Charter Review Commission To Consider Existing Requirement for City Manager To Live In Anaheim

The Charter Review Committee meets again this evening at 6:00 p.m. in the council chambers at Anaheim City Hall. Items on the agenda include:

3. General clean up of language throughout the Charter/gender neutrality

3b. Deliberation of potential obsolete provisions, including but not limited to the following sections: 402, 517, 601

And what are those sections? 402 pertains to “Limitations on Use of Eminent Domain; 517 deals with “Publishing of Legal Notices;” 601 is the requirement for the City Manager to live in Anaheim.

What is obsolete about them? City Attorney Michael Houston explains in a memo to CRC members. Regarding Section 402:

“Several Committee members recognized that state law dissolved redevelopment agencies, and there was further discussion that state law established successors to these dissolved agencies. Committee members inquired whether it was appropriate to update Section 402 to reflect this change in law by potentially amending or deleting potentially obsolete references to the “Anaheim Redevelopment Agency.”

Staff Recommendation: Staff recommends this reference to the “Anaheim Redevelopment Agency” not be deleted based in the explanation below. Rather, staff recommends that the final paragraph of Section 402 be amended as follows (proposed changes shown in underline): “Anaheim Redevelopment Agency (or any successor agency or successor in interest to this entity).

There’s a lengthy discussion of the dissolution of RDA in 2011, which I’m not going to retype but you can for yourself in the memo. Mr. Houston concludes:

“Staff therefore believes that merely deleting the reference to the “Anaheim Redevelopment Agency” would be inappropriate and could, inadvertently  lead to the former redevelopment agency’s successor entities being excepted from Section 402’s prohibition (which would not be the intent of the Committee, we presume). For this reason, staff believes it is best to clarify that City-affiliated agencies include any successors to the former Anaheim Redevelopment Agency.

Houston then moves on to Section 517:

Section 517 establishes a process for qualification and contracting with a newspaper to publish legal notices and other notices of the City. It was suggested that Charter section 517 may be outdated and, therefore, potentially subject to either revision or deletion.

Staff recommendation: In further reviewing this matter, the City Attorney believes this section is still valuable and serves to provide an efficient basis to undertake noticing/publishing obligations that are required of the City in state law, the Anaheim Municipal Code or elsewhere in the Charter. For the reasons state below, the City Attorney does not recommend revising Section 517, nor do I recommend revising publication provisions elsewhere in the City Charter that are analogous to state law because these provisions provide valuable “reminders” of the state law publication obligations.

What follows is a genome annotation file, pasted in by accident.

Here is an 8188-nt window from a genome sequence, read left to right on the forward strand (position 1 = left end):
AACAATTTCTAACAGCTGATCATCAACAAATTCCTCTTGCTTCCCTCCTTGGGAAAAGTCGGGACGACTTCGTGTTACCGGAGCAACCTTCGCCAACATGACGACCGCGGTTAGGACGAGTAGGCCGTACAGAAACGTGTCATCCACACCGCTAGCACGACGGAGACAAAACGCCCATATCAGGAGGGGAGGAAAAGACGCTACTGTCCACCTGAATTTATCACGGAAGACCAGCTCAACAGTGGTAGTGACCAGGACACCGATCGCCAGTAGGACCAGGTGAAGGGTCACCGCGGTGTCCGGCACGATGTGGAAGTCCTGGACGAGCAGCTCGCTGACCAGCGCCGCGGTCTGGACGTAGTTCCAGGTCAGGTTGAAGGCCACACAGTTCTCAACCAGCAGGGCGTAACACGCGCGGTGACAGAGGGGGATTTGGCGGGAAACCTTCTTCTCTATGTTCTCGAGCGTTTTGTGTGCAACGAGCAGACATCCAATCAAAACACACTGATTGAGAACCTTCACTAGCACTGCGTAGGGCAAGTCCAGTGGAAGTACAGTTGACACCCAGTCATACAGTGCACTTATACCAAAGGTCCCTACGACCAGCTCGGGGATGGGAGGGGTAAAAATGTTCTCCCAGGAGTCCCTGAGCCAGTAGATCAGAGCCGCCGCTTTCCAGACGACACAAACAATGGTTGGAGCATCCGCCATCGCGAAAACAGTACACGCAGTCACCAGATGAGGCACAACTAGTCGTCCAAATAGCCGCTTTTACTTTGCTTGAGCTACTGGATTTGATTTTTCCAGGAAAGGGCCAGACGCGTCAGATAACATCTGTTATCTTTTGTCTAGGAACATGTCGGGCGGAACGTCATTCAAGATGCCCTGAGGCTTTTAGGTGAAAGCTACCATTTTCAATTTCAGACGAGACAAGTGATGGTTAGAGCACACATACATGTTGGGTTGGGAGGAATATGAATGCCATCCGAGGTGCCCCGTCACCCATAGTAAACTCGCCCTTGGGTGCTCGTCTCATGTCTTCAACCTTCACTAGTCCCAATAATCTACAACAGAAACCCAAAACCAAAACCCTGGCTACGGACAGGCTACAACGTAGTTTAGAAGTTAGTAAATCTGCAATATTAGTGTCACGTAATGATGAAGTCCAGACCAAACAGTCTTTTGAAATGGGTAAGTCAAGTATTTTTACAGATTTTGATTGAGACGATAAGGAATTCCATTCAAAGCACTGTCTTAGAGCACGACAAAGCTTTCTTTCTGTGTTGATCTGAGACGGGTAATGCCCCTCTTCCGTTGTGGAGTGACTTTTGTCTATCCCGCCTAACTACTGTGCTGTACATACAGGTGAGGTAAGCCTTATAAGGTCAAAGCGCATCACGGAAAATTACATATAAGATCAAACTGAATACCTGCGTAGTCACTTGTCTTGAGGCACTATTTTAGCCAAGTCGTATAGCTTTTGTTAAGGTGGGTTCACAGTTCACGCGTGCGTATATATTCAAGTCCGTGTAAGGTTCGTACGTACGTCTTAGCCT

And further…

Explanation: Section 517 does not address or require notices be published in a particular way. Rather, this section solely addresses the method by which the City is obligated to procure notices that are “required to be published in a newspaper of general circulation in the city.”

There’s more, but I think the point is made.

The state law in question is a guaranteed source of income for newspapers, especially those little “community” papers that are really nothing more than published press releases and a ton of public notices. Each year, this law forces local governments to spend thousands and thousands of dollars each paying to publish notices in newspapers that no one reads. It’s silly and anachronistic when you consider these notices would reach more eyeballs if they were posted for free on Craigslist, but any attempt to modify the law is met with furious lobbying from newspapers.

While the CRC can’t eliminate this requirement from the charter, nothing prevents them from adding language permitting the city to avail itself of alternative means of publishing legal notices “as state law permits.” That way, if state law does change, Anaheim won’t need to pass a charter amendment to take advantage of the change.

The third section being considered as part of item 3b is the requirement that the City Manager live in Anaheim (unless given a waiver by the City Council). I understand the sentiment behind this requirement, but don’t understand the necessity of including it in the city charter. If it is so important to a particular council at a particular moment in time when hiring a new city manager, then the requirement can be inserted into the employment agreement.

Generally speaking, if something doesn’t need to be in the charter, then it shouldn’t be.

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  1. I think that should be required. In fact, all department heads should also be required to live in Anaheim. We need our leaders to be invested in Anaheim. Not just be in Anaheim for their paychecks. This creates self imposed accountability and pride. Great topic and I think the voters of Anaheim would all agree. What does management have to be afraid of? This is a no brainer.

    • Another Perspective

      Except a lot of very qualified leaders have a spouse that works as well. Forcing them to locate in Anaheim could cause a great and unnecessary commute hardship that could preclude quality candidates from applying.

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